primary obesity?

excess calorie intake

Secondary obesity?

congenital abnormalities, metabolic problems, chromosomal abnormalities, CNS lesions

3 classes of BMI for obesity?

Class 1: 30-34.9; Class 2: 35-39.9; Class 3: BMI > 40

Waist Circumference for obesity in men and women?

men is 40 in and higher. women is 35 in and higher.

Triglyceride levels that are associated with obesity/metabolic syndrome?

greater than 150 mg/dl or drug treatment

HDL cholesterol for metabolic syndrome?

<40 mg/dl for men and < 50 mg/dl for women (or drug treatment)

BP that's associated with metabolic syndrome?

130 mmHg or higher for systolic/ 85 mmHg or higher for diastolic. (or drug treatment)

Fasting blood glucose related to metabolic syndrome?

110 mm/dl or higher (or drug treatment)

gynoid obesity?

"pear" - gluteofemoral adipose tissue accumulation

Android obesity?

"apple" - abdominal adipose tissue accumulation

cardiovascular complications with obesity?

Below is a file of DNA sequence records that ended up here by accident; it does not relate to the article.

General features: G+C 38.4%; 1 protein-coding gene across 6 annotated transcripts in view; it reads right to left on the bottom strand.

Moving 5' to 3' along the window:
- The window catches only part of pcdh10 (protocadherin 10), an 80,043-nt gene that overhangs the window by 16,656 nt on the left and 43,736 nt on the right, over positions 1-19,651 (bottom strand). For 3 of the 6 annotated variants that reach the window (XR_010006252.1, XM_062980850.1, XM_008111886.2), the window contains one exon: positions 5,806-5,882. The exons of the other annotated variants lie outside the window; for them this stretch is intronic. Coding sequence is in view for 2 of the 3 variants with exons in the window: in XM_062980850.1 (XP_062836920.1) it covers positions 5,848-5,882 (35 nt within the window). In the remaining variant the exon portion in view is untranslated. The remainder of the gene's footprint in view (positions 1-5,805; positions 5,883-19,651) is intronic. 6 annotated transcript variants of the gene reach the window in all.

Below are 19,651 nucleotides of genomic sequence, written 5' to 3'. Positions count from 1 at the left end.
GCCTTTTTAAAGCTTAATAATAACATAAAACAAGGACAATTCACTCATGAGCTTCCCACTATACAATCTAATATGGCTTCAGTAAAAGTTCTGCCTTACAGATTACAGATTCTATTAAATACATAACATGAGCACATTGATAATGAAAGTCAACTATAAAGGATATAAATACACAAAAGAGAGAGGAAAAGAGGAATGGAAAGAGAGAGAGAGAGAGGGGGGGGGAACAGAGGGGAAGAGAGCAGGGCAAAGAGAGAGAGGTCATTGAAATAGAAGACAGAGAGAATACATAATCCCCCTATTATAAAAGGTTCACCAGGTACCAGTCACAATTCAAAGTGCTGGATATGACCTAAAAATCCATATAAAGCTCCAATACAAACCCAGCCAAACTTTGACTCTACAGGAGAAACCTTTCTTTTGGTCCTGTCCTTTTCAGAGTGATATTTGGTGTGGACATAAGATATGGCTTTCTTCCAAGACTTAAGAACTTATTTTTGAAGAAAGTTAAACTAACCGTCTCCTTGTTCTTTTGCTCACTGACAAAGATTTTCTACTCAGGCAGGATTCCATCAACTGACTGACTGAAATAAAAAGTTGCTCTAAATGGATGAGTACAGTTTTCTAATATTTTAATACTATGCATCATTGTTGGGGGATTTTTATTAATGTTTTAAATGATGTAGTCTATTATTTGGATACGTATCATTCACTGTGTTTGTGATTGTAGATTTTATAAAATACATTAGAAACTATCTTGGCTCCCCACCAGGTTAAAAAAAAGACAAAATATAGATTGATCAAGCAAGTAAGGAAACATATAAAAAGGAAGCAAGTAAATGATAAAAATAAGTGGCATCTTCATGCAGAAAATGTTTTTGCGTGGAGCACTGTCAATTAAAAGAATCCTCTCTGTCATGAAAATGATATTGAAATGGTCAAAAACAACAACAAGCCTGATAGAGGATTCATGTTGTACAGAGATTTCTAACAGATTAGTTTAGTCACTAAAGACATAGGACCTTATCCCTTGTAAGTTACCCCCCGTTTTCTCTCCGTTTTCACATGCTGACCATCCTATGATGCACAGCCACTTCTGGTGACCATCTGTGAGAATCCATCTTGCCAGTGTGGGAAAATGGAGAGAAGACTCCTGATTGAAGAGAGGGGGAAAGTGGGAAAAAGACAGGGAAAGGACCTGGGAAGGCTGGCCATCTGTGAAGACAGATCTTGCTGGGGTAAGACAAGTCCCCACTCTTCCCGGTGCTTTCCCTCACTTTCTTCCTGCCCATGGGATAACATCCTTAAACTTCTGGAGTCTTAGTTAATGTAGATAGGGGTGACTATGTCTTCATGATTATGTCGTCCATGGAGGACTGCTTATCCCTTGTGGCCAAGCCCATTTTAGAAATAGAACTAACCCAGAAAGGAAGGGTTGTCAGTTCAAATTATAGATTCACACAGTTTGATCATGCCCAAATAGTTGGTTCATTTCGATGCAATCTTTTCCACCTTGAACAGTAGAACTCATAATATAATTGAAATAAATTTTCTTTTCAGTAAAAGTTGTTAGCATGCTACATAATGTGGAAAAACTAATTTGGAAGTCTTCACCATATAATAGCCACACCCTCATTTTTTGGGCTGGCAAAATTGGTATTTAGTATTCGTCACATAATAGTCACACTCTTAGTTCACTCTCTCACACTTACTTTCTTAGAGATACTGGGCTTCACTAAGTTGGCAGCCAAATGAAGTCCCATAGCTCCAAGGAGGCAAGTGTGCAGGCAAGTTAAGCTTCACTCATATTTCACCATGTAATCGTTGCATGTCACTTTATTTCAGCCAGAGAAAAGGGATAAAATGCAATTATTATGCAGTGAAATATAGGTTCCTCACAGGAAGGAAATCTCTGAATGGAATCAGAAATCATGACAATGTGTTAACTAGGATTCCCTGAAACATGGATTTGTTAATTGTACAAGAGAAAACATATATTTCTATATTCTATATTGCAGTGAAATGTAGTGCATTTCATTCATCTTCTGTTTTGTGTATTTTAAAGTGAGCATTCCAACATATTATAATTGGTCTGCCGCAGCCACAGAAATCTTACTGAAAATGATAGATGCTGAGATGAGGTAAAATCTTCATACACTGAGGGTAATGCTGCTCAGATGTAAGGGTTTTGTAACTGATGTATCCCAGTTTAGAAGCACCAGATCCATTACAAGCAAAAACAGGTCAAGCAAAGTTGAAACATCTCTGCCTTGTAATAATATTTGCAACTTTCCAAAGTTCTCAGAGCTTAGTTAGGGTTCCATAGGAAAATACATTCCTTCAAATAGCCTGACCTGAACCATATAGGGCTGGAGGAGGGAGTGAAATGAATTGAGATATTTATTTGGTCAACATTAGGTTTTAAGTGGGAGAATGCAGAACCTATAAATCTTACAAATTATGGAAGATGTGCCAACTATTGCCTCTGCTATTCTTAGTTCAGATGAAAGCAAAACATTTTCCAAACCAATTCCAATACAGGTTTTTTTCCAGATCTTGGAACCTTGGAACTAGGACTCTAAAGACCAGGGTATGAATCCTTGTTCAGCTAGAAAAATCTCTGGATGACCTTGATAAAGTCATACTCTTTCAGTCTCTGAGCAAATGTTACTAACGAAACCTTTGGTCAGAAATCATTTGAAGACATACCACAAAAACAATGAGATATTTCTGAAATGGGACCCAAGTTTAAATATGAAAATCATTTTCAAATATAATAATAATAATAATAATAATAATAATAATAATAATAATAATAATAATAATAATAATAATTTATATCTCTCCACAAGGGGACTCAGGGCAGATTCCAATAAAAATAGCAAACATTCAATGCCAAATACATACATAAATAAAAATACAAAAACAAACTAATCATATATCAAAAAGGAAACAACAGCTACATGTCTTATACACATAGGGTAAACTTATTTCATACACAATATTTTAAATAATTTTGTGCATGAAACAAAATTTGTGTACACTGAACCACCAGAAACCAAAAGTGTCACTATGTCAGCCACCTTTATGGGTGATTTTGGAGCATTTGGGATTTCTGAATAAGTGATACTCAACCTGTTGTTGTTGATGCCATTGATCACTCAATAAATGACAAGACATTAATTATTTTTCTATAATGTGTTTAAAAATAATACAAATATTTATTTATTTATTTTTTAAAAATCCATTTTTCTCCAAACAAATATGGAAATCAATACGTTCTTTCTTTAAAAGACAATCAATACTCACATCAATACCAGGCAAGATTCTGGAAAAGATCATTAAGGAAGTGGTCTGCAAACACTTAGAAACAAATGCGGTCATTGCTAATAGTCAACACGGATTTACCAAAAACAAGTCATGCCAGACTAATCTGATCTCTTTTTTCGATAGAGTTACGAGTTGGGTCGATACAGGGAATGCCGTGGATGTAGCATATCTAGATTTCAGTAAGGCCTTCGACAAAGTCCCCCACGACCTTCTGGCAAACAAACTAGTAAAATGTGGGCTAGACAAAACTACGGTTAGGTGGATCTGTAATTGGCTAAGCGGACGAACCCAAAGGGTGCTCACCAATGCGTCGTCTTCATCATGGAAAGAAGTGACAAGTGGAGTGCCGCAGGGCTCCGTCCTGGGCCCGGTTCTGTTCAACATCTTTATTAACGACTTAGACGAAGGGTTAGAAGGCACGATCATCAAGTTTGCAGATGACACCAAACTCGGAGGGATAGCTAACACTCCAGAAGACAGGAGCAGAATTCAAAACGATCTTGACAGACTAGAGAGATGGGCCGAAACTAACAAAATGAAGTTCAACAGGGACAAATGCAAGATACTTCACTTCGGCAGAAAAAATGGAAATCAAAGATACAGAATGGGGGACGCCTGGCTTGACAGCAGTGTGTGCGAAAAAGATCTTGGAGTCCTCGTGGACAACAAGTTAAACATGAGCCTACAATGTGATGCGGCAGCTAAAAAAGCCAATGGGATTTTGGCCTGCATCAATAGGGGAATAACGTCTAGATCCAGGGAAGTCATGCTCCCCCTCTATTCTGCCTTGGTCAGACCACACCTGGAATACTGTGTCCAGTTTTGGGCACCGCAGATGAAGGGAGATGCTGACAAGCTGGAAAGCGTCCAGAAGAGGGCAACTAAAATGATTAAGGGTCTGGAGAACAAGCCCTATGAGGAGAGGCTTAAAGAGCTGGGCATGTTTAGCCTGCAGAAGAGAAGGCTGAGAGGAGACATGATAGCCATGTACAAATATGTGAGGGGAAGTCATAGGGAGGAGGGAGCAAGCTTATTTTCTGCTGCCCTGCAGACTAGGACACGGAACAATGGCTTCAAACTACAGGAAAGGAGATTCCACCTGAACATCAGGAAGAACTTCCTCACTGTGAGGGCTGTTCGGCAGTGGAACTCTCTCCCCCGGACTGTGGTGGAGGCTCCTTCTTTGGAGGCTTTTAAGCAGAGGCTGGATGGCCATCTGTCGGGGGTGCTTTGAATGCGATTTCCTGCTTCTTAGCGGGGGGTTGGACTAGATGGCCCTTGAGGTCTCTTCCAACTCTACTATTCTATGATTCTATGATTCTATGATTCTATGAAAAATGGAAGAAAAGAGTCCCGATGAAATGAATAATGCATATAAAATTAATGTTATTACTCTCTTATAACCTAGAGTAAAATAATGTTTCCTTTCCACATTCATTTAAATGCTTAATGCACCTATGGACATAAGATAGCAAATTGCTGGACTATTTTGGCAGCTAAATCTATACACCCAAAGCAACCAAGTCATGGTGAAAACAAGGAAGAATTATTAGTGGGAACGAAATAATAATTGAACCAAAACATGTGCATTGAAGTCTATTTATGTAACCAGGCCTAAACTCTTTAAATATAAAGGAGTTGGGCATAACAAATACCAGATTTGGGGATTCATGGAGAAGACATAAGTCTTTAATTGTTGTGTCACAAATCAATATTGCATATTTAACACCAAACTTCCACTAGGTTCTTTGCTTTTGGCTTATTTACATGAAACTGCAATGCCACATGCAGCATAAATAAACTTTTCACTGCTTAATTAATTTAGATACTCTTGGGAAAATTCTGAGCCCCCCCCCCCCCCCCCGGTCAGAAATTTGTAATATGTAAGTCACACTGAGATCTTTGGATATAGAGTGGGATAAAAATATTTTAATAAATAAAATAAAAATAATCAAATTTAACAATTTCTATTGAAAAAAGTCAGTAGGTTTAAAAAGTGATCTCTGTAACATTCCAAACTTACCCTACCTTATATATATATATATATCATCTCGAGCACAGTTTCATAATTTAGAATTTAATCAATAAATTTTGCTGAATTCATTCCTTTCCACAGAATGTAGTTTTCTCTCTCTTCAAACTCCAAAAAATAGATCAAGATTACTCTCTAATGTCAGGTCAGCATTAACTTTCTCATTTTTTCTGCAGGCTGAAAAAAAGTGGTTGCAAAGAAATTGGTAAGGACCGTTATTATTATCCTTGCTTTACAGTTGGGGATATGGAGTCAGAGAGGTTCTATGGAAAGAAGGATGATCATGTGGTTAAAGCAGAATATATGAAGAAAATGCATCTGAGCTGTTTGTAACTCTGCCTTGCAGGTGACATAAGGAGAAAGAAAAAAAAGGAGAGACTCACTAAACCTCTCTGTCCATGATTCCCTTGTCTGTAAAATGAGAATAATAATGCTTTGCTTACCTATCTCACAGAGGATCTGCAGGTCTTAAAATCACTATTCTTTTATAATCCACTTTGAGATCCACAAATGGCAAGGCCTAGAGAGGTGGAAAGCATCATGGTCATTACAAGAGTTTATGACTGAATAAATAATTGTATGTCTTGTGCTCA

android obesity; HTN

respiratory complications with obesity?

sleep apnea

Diabetic problems with obesity?

diabetes mellitus; hyperinsulinemia and insulin resistance

Musculoskeletal problems related to obesity?

osteoarthritis

GI/liver problems with obesity?

GERD and gallstones

cancer problems with obesity?

breast, endometrium, kidney, colon/rectum, pancreas, esophagus and gallbladder

psychosocial complications with obesity?

stigmatization, discrimination, self-esteem

Nursing diagnoses with over nutrition?

imbalance nutrition: more than body requirements, risk for imbalanced nutrition: more than body requirements, ineffective breathing pattern, chronic low self-esteem, readiness for enhanced knowledge

Implementation of changes with obesity

assess motivation, assess educational opportunities, nutritional therapy, exercise program and behavior modification

What is essential for positive outcomes?

motivation

What 2 things need to be stressed when assessing educational opportunities for obesity?

stressing nutrition and physical activity

Nutritional therapy for obesity?

caloric restriction and reduce caloric intake 250-1000 cal/day

how much exercise is necessary daily?

30-60 min/day

Bariatic surgery criteria?

BMI of 40 or greater or a BMI of 35 or greater with 1 or more severe obesity related issue.

What are some criteria that would restrict someone from getting bariatric surgery?

untreated depression, eating disorder, current drug or alcohol abuse, severe cardiac issues, clotting issues, inability to comply with nutritional restrictions